Special Report

The Labor Laws Your Boss Doesn't Want You to Know About

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5. Employee Polygraph Protection Act

The Employee Polygraph Protection Act forbids most employers from using lie detectors on employees or prospective employees. Violation of the act, which can include even inquiring about the results of a previous lie detector test or disclosing information obtained during a test, exposes employers to a maximum monetary penalty of $21,663.

The law does, however, allow for polygraph testing under certain circumstances, including in the hiring process of prospective employees at federal agencies such as the FBI.

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6. Re-employment for military personnel

The Uniformed Services Employment and Reemployment Rights Act guarantees the right of military personnel to be reemployed by the company they worked at when they joined the service The rule applies to both active-duty and reserve personnel. Upon reemployment, personnel are entitled to receive the seniority and compensation that they would have reached had they not joined the military. Employers are also obligated to take action to accommodate any injury their employee may have sustained in the service.

Monetary penalties for violation of these laws typically compensate those affected for lost pay, while also reimbursing them for legal fees and litigation costs.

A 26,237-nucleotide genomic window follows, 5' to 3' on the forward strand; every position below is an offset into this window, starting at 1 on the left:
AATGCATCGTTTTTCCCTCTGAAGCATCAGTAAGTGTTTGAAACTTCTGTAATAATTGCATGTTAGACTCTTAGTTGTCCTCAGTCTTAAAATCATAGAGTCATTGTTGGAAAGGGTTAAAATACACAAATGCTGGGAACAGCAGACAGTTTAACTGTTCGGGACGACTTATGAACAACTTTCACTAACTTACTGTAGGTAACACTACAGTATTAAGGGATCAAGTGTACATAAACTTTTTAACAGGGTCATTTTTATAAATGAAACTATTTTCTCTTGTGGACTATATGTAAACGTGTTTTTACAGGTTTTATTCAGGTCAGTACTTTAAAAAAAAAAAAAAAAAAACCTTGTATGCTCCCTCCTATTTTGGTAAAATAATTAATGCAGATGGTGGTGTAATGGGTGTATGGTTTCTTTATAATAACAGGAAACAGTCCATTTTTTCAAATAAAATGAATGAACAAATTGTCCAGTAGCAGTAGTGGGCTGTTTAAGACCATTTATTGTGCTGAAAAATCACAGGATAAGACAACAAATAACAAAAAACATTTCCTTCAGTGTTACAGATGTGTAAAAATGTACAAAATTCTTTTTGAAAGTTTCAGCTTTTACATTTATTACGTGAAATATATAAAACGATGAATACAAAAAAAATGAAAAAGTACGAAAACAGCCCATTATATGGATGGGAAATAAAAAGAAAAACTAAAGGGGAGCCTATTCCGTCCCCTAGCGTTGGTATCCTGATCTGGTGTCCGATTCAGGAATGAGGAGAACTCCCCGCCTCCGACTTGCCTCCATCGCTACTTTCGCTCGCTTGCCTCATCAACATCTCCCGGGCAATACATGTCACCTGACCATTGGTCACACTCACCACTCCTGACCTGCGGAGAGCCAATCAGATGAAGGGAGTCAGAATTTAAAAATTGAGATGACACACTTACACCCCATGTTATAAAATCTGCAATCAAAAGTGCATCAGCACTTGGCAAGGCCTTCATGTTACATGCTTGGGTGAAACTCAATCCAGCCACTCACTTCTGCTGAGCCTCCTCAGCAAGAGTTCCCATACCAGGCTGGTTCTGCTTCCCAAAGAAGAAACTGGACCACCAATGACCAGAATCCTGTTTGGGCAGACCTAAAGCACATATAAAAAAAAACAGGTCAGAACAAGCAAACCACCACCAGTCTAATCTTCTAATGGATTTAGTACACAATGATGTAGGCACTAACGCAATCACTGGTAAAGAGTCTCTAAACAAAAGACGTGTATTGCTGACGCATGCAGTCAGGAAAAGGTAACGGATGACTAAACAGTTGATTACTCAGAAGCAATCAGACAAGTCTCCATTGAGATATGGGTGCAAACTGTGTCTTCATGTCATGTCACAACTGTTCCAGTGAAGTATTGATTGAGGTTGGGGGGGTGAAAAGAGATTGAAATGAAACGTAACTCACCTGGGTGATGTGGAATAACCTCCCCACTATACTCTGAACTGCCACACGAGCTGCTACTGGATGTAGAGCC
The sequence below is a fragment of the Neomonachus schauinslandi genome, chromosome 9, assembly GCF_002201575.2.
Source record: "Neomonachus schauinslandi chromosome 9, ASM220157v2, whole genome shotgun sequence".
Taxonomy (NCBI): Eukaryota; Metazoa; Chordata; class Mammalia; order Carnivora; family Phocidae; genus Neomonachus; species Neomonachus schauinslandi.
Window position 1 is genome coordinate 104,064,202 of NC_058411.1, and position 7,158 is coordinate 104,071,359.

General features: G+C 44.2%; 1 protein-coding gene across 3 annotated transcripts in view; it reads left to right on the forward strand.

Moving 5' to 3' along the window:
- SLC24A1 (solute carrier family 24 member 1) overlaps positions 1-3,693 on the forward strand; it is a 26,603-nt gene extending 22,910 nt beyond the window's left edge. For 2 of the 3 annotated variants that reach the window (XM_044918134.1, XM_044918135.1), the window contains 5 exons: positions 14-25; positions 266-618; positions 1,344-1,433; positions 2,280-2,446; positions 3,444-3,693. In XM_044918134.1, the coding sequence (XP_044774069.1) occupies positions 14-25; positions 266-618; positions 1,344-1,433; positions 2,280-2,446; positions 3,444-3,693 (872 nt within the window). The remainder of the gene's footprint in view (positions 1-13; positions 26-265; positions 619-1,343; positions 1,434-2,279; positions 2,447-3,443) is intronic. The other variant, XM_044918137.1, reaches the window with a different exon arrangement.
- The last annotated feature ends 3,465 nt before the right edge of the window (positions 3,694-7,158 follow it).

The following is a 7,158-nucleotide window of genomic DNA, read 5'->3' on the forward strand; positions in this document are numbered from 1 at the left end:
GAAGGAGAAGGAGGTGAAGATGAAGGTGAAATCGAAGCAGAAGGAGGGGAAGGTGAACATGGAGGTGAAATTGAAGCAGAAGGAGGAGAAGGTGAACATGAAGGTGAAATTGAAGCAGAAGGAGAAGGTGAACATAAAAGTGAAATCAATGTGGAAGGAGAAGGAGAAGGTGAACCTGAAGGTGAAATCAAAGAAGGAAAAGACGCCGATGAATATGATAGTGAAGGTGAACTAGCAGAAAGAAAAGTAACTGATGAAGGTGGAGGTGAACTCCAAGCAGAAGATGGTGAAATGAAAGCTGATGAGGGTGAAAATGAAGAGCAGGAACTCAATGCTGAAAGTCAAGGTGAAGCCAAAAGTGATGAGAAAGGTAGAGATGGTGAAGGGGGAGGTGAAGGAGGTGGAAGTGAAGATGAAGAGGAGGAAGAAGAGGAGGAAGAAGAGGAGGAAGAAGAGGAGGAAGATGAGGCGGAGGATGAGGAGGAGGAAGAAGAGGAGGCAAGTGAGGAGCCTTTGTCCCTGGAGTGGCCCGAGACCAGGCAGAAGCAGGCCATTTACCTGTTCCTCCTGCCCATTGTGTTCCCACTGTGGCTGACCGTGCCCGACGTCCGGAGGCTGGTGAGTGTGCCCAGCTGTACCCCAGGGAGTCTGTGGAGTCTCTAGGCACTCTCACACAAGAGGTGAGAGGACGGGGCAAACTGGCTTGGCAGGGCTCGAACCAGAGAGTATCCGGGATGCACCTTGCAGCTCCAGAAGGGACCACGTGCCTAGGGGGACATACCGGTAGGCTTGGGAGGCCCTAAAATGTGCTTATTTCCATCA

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7. Hostile workplace protections

American workers are legally protected from being subjugated to a hostile work environment.

An illegal hostile working environment is one in which an employee is specifically targeted for their race, age, sex, religion, or a disability, and the hostility is either severe or pervasive. Importantly, a hostile work environment in which general harassment occurs, such as bad and unkind managers or employees, is not necessarily illegal.

Workers who are subjected to a hostile work environment that meets the threshold of being illegal should first ask the offender to stop. If the illegal behavior does not stop, they should document offences and escalate to the Human Resources Department. If no further action is taken, workers should seek legal representation.

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8. Concerted activity

Concerted activity is the National Labor Relations Board’s term for when two or more employees talk to each other about their workplace environment. While employers may not want their workers discussing their salary or benefits with their coworkers, they have no legal means to stop them or recourse if they do. Concerted activity laws also allow employees to lawfully circulate a petition for any number of causes, including demanding better hours or safer conditions.

It is important to note, however, that workers may lose these protections if they say something egregiously offensive or knowingly false or by publicly disparaging their organization’s products or services.

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9. Free speech protections

The first amendment to the constitution protects Americans’ right to freedom of speech. Those rights, however, do not carry over to the workplace. Private employers are entitled to act against their workers for certain things that they may say or write.

It is important to note that some states have passed worker free speech protection rights. In Connecticut, for example, speech is protected provided that it does not interfere with an employee’s performance or relationship with his or her employer. Additionally, nationwide, if the worker’s speech is about employee rights over collective bargaining, that speech is protected.

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